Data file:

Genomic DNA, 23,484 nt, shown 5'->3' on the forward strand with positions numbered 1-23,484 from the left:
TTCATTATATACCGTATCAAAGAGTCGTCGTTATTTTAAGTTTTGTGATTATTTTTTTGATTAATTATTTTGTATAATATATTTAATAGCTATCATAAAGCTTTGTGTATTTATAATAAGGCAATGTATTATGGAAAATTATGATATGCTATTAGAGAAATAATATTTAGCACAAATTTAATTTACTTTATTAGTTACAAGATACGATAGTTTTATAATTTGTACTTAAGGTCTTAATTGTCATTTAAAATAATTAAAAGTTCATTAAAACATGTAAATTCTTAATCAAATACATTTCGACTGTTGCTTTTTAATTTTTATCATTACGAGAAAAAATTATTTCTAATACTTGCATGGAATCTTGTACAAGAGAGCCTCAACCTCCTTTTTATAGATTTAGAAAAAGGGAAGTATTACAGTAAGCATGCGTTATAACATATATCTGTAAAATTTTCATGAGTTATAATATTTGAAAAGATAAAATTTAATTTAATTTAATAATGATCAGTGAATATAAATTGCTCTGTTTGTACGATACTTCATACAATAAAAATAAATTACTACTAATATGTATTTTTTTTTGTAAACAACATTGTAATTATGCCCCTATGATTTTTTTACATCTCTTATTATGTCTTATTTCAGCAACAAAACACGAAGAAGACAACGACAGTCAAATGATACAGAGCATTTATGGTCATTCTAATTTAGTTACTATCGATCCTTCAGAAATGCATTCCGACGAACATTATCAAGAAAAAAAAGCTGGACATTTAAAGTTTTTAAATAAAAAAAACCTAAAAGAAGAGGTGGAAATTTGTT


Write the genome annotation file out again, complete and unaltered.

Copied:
Genomic DNA, 23,484 nt, shown 5'->3' on the forward strand with positions numbered 1-23,484 from the left:
TTCATTATATACCGTATCAAAGAGTCGTCGTTATTTTAAGTTTTGTGATTATTTTTTTGATTAATTATTTTGTATAATATATTTAATAGCTATCATAAAGCTTTGTGTATTTATAATAAGGCAATGTATTATGGAAAATTATGATATGCTATTAGAGAAATAATATTTAGCACAAATTTAATTTACTTTATTAGTTACAAGATACGATAGTTTTATAATTTGTACTTAAGGTCTTAATTGTCATTTAAAATAATTAAAAGTTCATTAAAACATGTAAATTCTTAATCAAATACATTTCGACTGTTGCTTTTTAATTTTTATCATTACGAGAAAAAATTATTTCTAATACTTGCATGGAATCTTGTACAAGAGAGCCTCAACCTCCTTTTTATAGATTTAGAAAAAGGGAAGTATTACAGTAAGCATGCGTTATAACATATATCTGTAAAATTTTCATGAGTTATAATATTTGAAAAGATAAAATTTAATTTAATTTAATAATGATCAGTGAATATAAATTGCTCTGTTTGTACGATACTTCATACAATAAAAATAAATTACTACTAATATGTATTTTTTTTTGTAAACAACATTGTAATTATGCCCCTATGATTTTTTTACATCTCTTATTATGTCTTATTTCAGCAACAAAACACGAAGAAGACAACGACAGTCAAATGATACAGAGCATTTATGGTCATTCTAATTTAGTTACTATCGATCCTTCAGAAATGCATTCCGACGAACATTATCAAGAAAAAAAAGCTGGACATTTAAAGTTTTTAAATAAAAAAAACCTAAAAGAAGAGGTGGAAATTTGTT